University of Wisconsin to Test 'Breakthrough' Pediatric Leukemia Treatment
To learn more about the clinical trial:
Madison, Wisconsin - A promising method of immunotherapy to treat children with relapsed acute lymphocytic leukemia (ALL) is opening at the University of Wisconsin Carbone Cancer Center and American Family Children's Hospital. The trial is open to relapsed/refractory pediatric ALL patients who have limited treatment options.
The UW Carbone Cancer Center is among several centers participating in a multi-site trial to test this immunotherapy named, CTL019, which was developed by a research team at the University of Pennsylvania. Initial clinical trials of CTL019 have taken place at both Penn and The Children's Hospital of Philadelphia. Penn and Novartis have an exclusive global collaboration to research, develop and commercialize targeted chimeric antigen receptor (CAR) immunotherapies for the treatment of cancers. The therapy received the Food and Drug Administration's (FDA) Breakthrough Therapy designation on July 7, 2014.
This experimental therapy for ALL uses a CAR- to attach to, and hunt, leukemia cells expressing a CD19 antigen by using the study participants' T-cells.
In this experimental treatment, T-cells are reprogrammed to express the CAR receptor which may detect the leukemia and potentially destroy the cells.
The process begins by extracting T-cells from the study participants. The cells are sent to a lab for reprogramming. "Once the T-cells are reprogrammed, the modified cells are shipped back with the special cells," said Dr. Christian Capitini, principal investigator of the clinical trial.
Both the collection of T-cells and the infusion can be outpatient procedures.
Capitini said patients can potentially develop symptoms of cytokine release syndrome. Cytokines are inflammatory molecules that are released when there is inflammation. The CAR cells grow in massive numbers while in the patient and trigger the release of cytokines.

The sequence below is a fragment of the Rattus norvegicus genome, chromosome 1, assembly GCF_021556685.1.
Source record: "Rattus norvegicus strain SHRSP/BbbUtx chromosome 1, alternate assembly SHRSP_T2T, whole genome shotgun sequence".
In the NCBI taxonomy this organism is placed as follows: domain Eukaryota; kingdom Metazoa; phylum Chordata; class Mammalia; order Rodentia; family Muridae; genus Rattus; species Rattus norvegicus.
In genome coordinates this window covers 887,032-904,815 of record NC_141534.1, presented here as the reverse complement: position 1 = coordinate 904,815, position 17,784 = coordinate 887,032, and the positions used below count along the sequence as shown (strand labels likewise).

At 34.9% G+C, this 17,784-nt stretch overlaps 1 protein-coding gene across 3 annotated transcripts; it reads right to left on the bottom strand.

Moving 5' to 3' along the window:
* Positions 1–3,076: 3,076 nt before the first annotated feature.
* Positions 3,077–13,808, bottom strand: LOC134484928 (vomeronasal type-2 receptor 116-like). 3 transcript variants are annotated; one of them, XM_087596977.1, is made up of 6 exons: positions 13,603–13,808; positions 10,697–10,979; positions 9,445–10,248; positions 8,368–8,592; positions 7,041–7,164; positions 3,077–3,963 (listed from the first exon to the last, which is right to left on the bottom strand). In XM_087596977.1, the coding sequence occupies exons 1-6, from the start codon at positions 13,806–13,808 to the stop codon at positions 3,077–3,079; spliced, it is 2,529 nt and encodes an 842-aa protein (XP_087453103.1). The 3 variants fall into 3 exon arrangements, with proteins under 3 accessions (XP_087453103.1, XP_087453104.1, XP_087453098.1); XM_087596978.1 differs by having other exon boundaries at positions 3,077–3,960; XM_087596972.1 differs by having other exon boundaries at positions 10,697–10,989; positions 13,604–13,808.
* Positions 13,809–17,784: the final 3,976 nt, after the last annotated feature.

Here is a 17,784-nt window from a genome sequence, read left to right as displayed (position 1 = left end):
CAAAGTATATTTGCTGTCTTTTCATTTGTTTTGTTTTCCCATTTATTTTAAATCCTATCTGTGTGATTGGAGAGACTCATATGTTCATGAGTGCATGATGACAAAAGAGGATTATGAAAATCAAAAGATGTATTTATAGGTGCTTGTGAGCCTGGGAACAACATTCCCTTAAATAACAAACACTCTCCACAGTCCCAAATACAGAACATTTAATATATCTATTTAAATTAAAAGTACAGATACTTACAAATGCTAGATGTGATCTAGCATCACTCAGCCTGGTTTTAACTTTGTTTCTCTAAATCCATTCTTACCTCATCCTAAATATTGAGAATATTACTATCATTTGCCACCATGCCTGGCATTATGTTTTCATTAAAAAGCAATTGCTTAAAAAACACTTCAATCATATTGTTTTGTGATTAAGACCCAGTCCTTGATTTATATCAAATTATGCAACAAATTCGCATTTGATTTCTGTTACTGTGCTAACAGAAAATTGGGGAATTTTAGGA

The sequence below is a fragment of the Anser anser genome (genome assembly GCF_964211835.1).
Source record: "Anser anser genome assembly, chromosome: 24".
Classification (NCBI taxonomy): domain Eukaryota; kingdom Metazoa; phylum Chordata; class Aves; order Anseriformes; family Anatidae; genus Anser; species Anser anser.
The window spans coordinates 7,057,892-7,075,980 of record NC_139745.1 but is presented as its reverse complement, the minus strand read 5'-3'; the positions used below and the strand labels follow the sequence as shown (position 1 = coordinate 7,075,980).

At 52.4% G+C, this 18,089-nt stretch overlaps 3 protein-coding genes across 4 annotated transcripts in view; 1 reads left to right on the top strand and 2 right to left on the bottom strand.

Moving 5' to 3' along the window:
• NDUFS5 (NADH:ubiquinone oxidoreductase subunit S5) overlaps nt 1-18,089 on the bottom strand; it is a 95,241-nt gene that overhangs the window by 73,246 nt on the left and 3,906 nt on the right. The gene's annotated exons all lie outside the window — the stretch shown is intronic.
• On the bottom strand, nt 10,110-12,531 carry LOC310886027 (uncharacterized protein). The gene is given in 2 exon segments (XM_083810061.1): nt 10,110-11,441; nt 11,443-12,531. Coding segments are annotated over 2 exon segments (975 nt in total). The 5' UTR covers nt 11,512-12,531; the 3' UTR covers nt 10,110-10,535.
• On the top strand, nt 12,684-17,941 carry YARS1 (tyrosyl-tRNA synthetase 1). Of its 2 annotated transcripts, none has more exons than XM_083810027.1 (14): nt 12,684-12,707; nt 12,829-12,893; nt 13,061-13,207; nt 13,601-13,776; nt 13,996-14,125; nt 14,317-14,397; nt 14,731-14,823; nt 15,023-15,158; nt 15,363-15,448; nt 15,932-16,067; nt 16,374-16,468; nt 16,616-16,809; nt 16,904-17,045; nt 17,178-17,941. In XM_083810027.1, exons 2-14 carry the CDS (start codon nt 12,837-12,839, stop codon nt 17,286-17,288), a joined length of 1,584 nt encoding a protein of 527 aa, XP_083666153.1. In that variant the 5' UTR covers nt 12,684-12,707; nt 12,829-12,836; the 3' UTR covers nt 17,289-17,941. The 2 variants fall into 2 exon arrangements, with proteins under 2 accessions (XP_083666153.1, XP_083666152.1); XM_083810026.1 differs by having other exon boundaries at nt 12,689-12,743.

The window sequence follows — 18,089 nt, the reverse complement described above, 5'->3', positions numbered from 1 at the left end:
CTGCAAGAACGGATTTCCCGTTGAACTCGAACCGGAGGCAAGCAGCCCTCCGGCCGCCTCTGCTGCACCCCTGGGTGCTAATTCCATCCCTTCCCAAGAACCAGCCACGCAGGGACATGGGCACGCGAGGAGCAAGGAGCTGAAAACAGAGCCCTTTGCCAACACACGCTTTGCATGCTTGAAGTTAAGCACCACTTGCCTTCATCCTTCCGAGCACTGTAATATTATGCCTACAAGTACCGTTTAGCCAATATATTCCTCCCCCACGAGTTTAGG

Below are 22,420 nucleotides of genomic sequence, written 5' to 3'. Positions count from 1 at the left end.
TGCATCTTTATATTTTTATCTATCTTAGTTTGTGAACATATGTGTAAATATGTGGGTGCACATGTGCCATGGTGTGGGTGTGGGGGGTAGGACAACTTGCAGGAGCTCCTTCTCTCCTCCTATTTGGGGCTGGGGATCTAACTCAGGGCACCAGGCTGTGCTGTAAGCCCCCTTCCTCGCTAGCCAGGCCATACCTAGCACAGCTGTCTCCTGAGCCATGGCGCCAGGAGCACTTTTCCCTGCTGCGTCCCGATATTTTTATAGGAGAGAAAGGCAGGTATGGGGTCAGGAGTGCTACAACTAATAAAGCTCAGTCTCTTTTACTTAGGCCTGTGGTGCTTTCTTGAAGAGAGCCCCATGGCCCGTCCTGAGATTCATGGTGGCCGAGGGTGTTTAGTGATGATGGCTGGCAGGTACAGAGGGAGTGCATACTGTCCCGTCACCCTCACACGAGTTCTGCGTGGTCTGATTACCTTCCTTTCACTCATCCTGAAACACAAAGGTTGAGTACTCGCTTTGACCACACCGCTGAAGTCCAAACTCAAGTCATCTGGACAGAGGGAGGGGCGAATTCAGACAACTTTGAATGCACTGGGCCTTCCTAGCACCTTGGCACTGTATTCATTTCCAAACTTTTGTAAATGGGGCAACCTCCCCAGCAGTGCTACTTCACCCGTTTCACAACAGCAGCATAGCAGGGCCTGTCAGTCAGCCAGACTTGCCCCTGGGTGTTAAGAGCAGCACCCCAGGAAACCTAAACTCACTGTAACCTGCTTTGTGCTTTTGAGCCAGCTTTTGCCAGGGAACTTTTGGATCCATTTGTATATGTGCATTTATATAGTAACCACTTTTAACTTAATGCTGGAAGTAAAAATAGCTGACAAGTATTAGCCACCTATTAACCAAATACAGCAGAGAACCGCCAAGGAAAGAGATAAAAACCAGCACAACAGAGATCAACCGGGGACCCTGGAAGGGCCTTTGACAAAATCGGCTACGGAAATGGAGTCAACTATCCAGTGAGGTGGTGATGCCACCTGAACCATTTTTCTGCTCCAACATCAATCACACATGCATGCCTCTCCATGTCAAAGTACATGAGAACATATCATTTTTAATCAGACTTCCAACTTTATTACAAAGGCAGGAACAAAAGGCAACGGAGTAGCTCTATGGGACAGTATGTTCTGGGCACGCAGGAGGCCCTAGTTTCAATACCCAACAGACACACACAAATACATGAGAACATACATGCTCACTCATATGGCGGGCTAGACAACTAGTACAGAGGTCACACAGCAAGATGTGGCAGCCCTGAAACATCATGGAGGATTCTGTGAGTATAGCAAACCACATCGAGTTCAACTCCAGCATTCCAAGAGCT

"Symptoms include high fevers, chills and headaches, but some very serious symptoms, like dangerous blood pressure drops or breathing difficulties, may develop," said Capitini.
Patients must stay close to the hospital because of these potentially rapidly developing symptoms.
"At this point, the patients are hospitalized and some may be admitted to the intensive care unit if necessary," said Capitini. "Patients are treated with an anti-inflammatory drug used for rheumatoid arthritis called tocilizumab. The symptoms may resolve in a matter of hours after administration of the drug."
The follow-up care may involve a monthly immunoglobulin infusion because all normal B-cells are killed by the therapy.
The therapy has been accelerated through the work of a "dream team" of academic institutions granted $14.5 million from Stand Up to Cancer and the St. Baldrick's Foundation. The "dream team" is studying immunotherapy and genomics. The Carbone Cancer Center and American Family Children's Hospital will join in a Phase II clinical trial to study the efficacy of the CTL019 therapy in pediatric patients with relapsed/refractory ALL.
Those interested in joining the trial should check with their physician or refer to the clinical site to determine eligibility. Learn more about the trial
The University of Wisconsin is among several centers participating in a multi-site trial to test CTL019, which was developed by a research team at the University of Pennsylvania. Initial clinical trials of CTL019 have taken place at both Penn and The Children's Hospital of Philadelphia. Penn and Novartis have an exclusive global collaboration to research, develop and commercialize targeted CAR immunotherapies for the treatment of cancers and are the sponsors of this clinical trial.
To learn more about the clinical trial, please call (608) 890-8070.
Date Published: 02/24/2015